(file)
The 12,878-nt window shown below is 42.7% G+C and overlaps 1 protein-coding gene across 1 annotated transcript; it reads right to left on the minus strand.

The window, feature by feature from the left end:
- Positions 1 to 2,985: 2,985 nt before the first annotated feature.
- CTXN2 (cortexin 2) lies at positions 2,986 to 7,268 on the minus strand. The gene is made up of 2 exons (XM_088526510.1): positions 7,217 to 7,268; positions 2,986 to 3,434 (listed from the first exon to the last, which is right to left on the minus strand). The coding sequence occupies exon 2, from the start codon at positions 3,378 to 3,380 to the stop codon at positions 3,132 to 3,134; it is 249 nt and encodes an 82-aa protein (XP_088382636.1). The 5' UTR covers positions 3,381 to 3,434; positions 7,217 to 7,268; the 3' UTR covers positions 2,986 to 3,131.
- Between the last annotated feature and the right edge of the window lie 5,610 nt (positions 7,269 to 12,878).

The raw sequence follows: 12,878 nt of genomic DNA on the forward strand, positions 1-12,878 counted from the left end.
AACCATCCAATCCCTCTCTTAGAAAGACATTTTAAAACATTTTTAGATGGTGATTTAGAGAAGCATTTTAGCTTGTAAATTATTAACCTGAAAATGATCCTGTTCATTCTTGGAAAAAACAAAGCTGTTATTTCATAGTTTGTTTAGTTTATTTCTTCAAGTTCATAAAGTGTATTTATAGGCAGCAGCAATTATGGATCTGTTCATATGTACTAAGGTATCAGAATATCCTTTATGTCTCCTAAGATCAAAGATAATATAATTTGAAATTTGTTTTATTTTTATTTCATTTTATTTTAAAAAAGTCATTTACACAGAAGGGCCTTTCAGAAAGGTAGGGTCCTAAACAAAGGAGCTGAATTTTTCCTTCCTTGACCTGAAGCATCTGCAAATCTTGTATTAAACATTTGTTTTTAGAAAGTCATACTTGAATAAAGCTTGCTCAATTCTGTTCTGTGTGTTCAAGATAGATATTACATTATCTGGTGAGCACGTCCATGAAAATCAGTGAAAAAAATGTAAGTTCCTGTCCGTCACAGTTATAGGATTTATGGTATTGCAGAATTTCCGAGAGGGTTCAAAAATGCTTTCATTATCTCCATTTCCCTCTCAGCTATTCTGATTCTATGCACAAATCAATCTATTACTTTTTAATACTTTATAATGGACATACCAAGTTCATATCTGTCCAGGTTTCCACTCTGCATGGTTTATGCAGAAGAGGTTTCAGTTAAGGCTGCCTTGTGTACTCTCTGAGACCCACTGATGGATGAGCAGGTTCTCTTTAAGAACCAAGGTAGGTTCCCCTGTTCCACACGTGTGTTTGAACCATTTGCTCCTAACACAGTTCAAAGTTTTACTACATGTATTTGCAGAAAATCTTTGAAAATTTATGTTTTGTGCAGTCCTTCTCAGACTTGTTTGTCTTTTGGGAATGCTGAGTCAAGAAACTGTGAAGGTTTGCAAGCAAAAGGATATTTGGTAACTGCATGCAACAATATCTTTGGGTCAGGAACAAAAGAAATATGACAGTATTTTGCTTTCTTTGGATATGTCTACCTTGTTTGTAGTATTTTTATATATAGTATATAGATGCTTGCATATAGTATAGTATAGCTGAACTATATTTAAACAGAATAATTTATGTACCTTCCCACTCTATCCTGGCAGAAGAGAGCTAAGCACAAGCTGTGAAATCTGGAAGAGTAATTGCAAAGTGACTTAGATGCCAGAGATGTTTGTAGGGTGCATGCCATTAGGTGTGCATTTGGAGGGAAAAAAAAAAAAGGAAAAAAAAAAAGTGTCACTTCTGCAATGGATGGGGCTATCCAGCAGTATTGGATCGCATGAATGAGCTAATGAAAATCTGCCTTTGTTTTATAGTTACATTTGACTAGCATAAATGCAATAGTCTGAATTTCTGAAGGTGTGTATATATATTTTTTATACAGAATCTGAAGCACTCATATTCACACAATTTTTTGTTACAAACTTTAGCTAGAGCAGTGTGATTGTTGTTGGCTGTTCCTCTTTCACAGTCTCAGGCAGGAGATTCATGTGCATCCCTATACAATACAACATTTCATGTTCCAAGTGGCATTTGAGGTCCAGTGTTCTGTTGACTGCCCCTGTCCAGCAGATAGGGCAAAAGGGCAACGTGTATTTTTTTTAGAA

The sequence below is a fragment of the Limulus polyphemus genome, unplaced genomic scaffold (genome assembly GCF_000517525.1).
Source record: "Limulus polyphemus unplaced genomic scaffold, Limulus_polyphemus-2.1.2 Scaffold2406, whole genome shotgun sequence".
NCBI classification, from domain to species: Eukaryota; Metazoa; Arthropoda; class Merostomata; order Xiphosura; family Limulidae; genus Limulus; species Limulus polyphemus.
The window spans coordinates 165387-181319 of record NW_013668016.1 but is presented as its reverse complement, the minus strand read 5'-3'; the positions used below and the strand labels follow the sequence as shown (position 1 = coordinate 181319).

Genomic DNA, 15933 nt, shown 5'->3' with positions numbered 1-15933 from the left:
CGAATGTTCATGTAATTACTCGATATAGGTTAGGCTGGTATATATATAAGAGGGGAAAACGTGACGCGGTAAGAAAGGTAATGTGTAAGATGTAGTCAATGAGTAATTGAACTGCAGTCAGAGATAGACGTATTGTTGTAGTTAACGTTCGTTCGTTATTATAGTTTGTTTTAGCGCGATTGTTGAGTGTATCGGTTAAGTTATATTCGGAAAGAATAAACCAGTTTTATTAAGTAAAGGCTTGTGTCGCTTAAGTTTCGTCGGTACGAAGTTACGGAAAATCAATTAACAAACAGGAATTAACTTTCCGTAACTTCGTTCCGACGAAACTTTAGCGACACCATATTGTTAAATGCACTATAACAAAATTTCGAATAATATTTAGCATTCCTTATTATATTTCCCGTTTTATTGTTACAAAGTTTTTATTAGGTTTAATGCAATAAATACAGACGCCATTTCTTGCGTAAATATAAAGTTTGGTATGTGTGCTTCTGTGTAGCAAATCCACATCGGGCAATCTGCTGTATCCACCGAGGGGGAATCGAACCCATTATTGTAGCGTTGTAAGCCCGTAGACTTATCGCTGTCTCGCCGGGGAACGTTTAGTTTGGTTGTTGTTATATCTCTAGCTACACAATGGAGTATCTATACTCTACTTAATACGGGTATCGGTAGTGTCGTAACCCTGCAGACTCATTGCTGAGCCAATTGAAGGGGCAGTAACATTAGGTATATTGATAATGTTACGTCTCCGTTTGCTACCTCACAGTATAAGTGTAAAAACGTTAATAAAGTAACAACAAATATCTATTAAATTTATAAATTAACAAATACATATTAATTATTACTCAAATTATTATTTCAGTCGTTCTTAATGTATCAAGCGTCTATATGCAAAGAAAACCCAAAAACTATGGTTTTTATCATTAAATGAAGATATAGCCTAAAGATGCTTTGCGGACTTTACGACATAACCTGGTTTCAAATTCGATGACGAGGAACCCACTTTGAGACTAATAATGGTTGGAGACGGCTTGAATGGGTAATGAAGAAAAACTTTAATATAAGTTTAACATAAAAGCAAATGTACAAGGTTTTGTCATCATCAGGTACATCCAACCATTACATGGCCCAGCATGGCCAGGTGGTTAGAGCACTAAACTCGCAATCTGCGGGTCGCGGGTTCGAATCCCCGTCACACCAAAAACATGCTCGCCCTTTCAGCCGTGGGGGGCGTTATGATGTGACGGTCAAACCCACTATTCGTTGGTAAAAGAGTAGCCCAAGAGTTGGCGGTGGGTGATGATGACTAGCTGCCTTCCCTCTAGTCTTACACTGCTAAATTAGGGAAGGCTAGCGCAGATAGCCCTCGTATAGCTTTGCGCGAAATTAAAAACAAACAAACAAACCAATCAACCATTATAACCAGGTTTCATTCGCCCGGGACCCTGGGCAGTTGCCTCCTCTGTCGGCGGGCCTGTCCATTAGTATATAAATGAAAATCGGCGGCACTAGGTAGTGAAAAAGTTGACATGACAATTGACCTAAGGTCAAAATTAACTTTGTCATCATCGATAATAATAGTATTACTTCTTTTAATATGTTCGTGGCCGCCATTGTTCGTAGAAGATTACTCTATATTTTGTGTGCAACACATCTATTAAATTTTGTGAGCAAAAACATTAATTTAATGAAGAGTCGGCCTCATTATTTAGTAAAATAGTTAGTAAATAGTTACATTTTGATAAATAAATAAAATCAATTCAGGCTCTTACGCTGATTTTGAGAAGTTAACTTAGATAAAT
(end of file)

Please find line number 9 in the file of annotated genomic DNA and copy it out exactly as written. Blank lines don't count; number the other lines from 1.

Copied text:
Source record: "Limulus polyphemus unplaced genomic scaffold, Limulus_polyphemus-2.1.2 Scaffold2406, whole genome shotgun sequence".